From the Jetsons to Cory Doctorow, science fiction writers of all stripes have imagined a world where any object could be instantly created. Modern economics on the other hand, is built on the principle of competition for scarce resources. And while it may not seem like a video game and printer could alter this economic reality, we beg to differ. Minecraft's creative mode is the perfect vehicle for understanding a Post-Scarcity world; a place where resources are permanently available and constantly regenerated. It shows that with unlimited resources, people end up creating amazing digital structures! Of course, a world of infinitely available resources seems pretty fantastical until you consider the Makerbot and the future of 3D printing. The Makerbot is an at home device that allow you to print real three dimensional objects, meaning a Minecraftian future where you can print anything you want at anytime might not be that far away.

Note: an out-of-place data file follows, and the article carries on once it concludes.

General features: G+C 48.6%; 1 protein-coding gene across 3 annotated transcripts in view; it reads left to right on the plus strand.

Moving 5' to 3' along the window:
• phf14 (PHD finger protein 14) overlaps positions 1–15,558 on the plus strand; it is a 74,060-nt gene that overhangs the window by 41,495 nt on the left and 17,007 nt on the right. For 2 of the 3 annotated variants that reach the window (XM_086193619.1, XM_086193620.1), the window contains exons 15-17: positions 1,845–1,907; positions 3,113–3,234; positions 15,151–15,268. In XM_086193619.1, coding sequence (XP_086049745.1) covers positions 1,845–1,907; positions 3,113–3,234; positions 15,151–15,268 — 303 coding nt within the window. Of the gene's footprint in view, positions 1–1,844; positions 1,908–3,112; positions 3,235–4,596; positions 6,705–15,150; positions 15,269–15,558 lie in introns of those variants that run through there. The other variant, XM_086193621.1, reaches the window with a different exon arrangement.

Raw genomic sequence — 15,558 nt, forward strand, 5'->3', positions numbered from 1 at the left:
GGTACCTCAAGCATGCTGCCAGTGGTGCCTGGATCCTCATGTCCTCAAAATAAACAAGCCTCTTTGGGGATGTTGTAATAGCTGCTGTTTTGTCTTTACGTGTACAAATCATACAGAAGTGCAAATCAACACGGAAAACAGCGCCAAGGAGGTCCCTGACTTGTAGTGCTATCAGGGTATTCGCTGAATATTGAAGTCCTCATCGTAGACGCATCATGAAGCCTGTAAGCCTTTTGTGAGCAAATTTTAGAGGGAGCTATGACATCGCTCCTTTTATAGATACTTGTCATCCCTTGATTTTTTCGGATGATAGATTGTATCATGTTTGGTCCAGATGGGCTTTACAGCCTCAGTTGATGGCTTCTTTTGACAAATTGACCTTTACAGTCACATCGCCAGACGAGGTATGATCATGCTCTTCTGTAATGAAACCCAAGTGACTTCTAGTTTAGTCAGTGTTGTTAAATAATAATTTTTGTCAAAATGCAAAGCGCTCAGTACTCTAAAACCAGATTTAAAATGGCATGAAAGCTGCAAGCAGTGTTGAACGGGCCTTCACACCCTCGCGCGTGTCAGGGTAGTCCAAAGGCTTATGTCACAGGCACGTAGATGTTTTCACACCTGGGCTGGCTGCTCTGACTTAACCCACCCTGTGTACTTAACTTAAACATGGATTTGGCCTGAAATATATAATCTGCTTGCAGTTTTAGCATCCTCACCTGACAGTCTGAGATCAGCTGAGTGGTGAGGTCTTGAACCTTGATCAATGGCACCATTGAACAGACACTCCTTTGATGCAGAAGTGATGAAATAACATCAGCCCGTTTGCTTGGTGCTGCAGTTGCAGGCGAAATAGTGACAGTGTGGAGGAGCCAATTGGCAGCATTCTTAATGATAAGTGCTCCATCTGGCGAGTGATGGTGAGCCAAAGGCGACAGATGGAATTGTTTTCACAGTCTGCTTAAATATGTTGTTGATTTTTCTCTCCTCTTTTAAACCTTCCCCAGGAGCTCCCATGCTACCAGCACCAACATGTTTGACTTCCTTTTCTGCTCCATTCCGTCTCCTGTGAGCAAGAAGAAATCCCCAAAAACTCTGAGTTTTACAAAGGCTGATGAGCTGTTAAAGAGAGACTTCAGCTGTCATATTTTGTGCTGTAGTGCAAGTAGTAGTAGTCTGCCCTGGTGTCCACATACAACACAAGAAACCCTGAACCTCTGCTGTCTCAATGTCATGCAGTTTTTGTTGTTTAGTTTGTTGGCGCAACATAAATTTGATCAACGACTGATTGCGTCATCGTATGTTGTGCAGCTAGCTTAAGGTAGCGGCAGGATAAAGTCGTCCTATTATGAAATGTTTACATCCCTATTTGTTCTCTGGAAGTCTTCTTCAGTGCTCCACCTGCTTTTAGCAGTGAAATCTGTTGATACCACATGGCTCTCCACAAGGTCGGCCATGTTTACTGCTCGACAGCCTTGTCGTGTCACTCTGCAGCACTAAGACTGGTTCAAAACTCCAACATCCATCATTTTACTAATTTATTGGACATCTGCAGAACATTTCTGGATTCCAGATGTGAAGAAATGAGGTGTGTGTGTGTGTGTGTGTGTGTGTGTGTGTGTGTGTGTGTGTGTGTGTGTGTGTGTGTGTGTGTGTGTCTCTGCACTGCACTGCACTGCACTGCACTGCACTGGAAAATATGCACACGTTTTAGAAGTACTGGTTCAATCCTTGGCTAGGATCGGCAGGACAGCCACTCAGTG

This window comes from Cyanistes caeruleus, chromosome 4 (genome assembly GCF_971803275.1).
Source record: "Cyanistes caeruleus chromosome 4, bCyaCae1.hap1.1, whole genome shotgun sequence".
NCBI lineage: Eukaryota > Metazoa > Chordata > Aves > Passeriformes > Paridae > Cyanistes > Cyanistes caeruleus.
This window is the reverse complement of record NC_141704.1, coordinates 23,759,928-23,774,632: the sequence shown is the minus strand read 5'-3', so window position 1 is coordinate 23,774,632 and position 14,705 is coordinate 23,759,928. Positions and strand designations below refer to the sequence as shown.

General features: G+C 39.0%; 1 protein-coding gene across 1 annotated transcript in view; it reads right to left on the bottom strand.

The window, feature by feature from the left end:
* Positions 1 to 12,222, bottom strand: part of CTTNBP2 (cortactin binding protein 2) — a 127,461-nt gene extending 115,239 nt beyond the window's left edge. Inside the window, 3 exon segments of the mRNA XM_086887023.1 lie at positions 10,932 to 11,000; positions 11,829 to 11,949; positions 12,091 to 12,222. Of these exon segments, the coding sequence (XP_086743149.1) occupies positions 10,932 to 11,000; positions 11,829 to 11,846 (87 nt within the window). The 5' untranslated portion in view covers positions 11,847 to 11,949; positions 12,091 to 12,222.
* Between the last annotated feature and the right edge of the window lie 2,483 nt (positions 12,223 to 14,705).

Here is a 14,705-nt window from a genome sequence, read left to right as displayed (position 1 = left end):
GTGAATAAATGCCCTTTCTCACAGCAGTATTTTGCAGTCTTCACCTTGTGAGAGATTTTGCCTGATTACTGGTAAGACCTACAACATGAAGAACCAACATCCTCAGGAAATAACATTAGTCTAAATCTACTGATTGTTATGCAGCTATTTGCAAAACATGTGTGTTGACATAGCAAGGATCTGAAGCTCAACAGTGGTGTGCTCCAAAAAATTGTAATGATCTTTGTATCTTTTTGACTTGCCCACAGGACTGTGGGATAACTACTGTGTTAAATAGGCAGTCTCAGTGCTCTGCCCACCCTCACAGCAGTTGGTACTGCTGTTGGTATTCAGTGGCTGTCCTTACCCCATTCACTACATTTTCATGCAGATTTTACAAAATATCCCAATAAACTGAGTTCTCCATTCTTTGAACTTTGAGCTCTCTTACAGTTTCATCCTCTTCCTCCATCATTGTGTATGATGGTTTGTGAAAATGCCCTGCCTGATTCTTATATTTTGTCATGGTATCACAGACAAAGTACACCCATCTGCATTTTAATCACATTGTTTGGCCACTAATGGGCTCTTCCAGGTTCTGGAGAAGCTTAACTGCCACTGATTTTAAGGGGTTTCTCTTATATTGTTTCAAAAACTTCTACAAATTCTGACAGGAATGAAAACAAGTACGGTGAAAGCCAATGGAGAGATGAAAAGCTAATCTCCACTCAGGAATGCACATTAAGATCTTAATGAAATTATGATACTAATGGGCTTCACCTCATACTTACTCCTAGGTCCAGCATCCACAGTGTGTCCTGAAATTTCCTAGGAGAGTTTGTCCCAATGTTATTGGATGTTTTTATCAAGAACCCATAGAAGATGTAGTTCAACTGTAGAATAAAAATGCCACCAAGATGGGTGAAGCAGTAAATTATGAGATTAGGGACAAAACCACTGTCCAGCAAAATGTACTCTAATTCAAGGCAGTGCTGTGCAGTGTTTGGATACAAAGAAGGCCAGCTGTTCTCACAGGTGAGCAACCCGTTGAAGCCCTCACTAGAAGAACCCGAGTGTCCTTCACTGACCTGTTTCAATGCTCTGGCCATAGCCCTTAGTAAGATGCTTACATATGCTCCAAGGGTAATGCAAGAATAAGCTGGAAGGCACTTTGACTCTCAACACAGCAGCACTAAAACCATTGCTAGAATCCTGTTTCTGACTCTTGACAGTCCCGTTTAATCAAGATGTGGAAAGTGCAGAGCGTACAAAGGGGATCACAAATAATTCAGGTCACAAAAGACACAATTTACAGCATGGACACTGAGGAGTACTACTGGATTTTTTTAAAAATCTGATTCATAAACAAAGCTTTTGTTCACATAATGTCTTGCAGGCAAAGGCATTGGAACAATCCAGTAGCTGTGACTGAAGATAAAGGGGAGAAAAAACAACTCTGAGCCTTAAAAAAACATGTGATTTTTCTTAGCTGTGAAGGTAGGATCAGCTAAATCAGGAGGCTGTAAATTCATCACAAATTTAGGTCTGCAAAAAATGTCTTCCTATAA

Over at our sponsor Intel's My Life Scoop site, I wrote about Minecraft, the Metaverse, and 3D printing:
"Is Minecraft the Metaverse?"
When I started playing Minecraft with my kids last year, I immediately thought of the Metaverse — the shared virtual reality system in Neal Stephenson’s now-classic 1992 science fiction novel, Snow Crash. The Metaverse was a simulated universe where people could buy or rent virtual real estate and set up a business or a home-away-from-home, furnishing it with virtual goods that cost real money. “Minecraft is the first big step towards they Metaverse,” I thought…